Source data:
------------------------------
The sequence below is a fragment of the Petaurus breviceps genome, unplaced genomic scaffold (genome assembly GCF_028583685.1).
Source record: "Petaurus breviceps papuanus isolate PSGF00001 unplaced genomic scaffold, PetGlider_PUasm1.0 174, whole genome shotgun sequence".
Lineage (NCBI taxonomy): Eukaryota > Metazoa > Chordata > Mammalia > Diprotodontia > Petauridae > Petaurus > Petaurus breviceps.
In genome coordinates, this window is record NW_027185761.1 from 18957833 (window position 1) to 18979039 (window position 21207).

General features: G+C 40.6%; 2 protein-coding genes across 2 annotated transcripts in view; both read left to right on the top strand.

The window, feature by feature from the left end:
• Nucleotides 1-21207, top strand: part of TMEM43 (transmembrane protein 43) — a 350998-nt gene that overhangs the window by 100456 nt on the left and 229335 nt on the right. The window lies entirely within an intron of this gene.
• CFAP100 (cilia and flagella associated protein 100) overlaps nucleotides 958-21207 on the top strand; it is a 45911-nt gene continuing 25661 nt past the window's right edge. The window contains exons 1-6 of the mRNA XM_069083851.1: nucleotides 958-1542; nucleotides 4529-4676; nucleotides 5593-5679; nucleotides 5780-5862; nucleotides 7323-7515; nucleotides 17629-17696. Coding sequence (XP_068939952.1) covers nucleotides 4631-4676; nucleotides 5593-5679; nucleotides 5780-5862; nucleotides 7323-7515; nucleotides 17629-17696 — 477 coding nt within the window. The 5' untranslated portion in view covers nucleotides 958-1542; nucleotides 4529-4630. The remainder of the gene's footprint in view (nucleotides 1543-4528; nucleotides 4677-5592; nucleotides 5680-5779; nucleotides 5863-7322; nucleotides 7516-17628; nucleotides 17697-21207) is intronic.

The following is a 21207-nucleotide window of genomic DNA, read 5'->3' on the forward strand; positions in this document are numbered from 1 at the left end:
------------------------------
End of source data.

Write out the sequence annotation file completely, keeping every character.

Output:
The sequence below is a fragment of the Petaurus breviceps genome, unplaced genomic scaffold (genome assembly GCF_028583685.1).
Source record: "Petaurus breviceps papuanus isolate PSGF00001 unplaced genomic scaffold, PetGlider_PUasm1.0 174, whole genome shotgun sequence".
Lineage (NCBI taxonomy): Eukaryota > Metazoa > Chordata > Mammalia > Diprotodontia > Petauridae > Petaurus > Petaurus breviceps.
In genome coordinates, this window is record NW_027185761.1 from 18957833 (window position 1) to 18979039 (window position 21207).

General features: G+C 40.6%; 2 protein-coding genes across 2 annotated transcripts in view; both read left to right on the top strand.

The window, feature by feature from the left end:
• Nucleotides 1-21207, top strand: part of TMEM43 (transmembrane protein 43) — a 350998-nt gene that overhangs the window by 100456 nt on the left and 229335 nt on the right. The window lies entirely within an intron of this gene.
• CFAP100 (cilia and flagella associated protein 100) overlaps nucleotides 958-21207 on the top strand; it is a 45911-nt gene continuing 25661 nt past the window's right edge. The window contains exons 1-6 of the mRNA XM_069083851.1: nucleotides 958-1542; nucleotides 4529-4676; nucleotides 5593-5679; nucleotides 5780-5862; nucleotides 7323-7515; nucleotides 17629-17696. Coding sequence (XP_068939952.1) covers nucleotides 4631-4676; nucleotides 5593-5679; nucleotides 5780-5862; nucleotides 7323-7515; nucleotides 17629-17696 — 477 coding nt within the window. The 5' untranslated portion in view covers nucleotides 958-1542; nucleotides 4529-4630. The remainder of the gene's footprint in view (nucleotides 1543-4528; nucleotides 4677-5592; nucleotides 5680-5779; nucleotides 5863-7322; nucleotides 7516-17628; nucleotides 17697-21207) is intronic.

The following is a 21207-nucleotide window of genomic DNA, read 5'->3' on the forward strand; positions in this document are numbered from 1 at the left end: